Finite Focus: Death and the Maiden (The Rules of Attraction)

Rules of Attraction - One SheetHappy Valentine’s Day folks. To prove that a few of us in the third row have a bit of a macabre sense of humour and romance, todays finite focus continues the theme of teen suicide.

When we were recording Cinecast #78, the subject of Roger Avery‘s adaptation of Brett Easton Ellis‘ college-sex-love-pain satire The Rules of Attraction came up. The film seems to have more detractors than defenders, although I lay in the latter camp. There is a style, one that is often relentless, and the willingness to go for the gut punch without undermining the characters (which float between cardboard types yet have so many ‘human touches’ on display too, particularly the ability to hurt others so unconsciously and yet be hurt so easily). There are easily three, perhaps even more, knock out scenes in the film. The other two are Victor’s European vacation montage, as well as a split-screen sequence that ends with two characters (and their respective split screens) merging as they meet.

But I want to focus on this particular on screen suicide (yay Valentine’s Day). The scene is glamourized to the point where it is completely irresponsible. But before we get all high and mighty about the this sort of thing consider that the film (and for that matter most of Ellis‘ novels) is giving us satire; and unfortunately satire is often a misunderstood art. On display for this sequence is the pop song “Without You” providing a cozy soundtrack; along with close-up shots of Theresa Wayman‘s face, a mix of sadness, pain, desire, resignation (?); ; fetishizing the event by lighting candles; a shot of jewelry and a razor blade; explicit opening of veins; a bathtub of blood with artfully deceased body; and finally, a nice cinematic short-hand of the drops of water running, running, slowing, stopping. It is a tour-de-force sequence of pointless and selfish angst elevated to epic tragedy. And the kicker is that this character does not even have a name, barely any of the other characters in the film even notice her up to the point where she is a dead body. Yes, it’s dark. But I will vouchsafe that it is great pop-art too. I think Andy Warhol would be proud.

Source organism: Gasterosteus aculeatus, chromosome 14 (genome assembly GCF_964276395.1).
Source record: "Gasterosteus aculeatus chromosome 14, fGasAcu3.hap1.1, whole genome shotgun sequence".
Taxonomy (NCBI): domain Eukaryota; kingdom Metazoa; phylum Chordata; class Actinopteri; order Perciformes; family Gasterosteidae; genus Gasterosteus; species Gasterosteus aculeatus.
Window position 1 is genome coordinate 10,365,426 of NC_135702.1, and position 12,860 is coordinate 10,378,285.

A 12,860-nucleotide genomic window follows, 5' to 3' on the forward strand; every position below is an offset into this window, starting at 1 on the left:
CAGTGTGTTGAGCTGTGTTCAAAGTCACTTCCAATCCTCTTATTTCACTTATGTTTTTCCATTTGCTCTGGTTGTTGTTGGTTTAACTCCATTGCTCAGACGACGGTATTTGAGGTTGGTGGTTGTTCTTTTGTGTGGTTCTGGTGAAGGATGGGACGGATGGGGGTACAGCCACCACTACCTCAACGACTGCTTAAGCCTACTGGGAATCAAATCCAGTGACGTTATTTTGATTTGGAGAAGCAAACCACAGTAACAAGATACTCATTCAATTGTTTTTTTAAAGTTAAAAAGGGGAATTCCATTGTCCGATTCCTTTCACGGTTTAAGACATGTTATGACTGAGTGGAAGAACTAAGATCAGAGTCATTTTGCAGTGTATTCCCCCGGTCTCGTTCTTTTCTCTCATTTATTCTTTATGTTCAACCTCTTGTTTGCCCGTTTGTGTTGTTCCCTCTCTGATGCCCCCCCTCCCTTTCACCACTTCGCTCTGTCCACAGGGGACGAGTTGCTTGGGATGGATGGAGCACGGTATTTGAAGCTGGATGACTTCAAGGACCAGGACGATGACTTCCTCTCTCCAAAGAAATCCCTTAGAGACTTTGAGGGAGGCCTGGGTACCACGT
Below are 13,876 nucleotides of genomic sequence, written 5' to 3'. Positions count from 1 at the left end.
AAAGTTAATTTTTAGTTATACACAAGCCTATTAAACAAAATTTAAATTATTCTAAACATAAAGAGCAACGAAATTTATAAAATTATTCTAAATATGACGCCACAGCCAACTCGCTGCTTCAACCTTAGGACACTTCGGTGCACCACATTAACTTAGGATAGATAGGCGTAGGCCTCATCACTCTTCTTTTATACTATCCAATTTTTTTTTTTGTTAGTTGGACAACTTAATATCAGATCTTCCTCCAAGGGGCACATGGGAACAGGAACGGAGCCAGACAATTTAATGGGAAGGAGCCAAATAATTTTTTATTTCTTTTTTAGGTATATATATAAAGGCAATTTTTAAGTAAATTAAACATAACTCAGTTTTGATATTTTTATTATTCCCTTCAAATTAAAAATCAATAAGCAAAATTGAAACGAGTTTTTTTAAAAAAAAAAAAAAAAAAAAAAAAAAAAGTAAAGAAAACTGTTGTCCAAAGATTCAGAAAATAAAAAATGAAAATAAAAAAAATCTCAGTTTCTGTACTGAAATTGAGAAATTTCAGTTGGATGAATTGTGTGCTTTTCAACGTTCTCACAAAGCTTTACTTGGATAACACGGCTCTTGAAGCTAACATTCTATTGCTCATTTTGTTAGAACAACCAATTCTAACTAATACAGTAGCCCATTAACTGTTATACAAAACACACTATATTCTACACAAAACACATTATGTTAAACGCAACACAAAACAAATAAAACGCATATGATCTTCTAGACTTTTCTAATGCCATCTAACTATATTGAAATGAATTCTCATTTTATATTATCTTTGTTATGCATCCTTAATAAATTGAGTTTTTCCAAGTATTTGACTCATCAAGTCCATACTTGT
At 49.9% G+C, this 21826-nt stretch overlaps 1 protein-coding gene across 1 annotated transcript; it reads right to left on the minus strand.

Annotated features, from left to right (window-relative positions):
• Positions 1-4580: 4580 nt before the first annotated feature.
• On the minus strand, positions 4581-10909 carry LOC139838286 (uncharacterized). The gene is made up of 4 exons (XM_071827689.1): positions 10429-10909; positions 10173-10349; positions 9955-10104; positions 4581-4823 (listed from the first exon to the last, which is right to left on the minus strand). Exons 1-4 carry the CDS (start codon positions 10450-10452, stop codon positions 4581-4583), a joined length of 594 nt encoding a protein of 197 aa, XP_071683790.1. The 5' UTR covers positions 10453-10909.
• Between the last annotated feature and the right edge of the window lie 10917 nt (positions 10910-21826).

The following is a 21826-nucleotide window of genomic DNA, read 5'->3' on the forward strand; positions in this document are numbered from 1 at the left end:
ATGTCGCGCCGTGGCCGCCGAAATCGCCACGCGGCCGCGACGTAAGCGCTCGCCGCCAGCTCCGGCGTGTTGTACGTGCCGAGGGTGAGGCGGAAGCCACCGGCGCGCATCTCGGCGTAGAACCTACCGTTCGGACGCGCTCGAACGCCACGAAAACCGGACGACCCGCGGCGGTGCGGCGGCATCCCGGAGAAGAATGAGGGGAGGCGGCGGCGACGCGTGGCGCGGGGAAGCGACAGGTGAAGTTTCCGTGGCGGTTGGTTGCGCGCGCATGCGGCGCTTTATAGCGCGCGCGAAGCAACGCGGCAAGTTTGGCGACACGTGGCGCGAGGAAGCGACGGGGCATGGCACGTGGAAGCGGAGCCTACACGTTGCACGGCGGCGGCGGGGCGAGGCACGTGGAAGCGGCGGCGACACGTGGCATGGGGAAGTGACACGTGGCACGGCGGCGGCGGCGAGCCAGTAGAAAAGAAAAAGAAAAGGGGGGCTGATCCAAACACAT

Check the video out behind the cut.

Kurt Halfyard
Resident culture snob.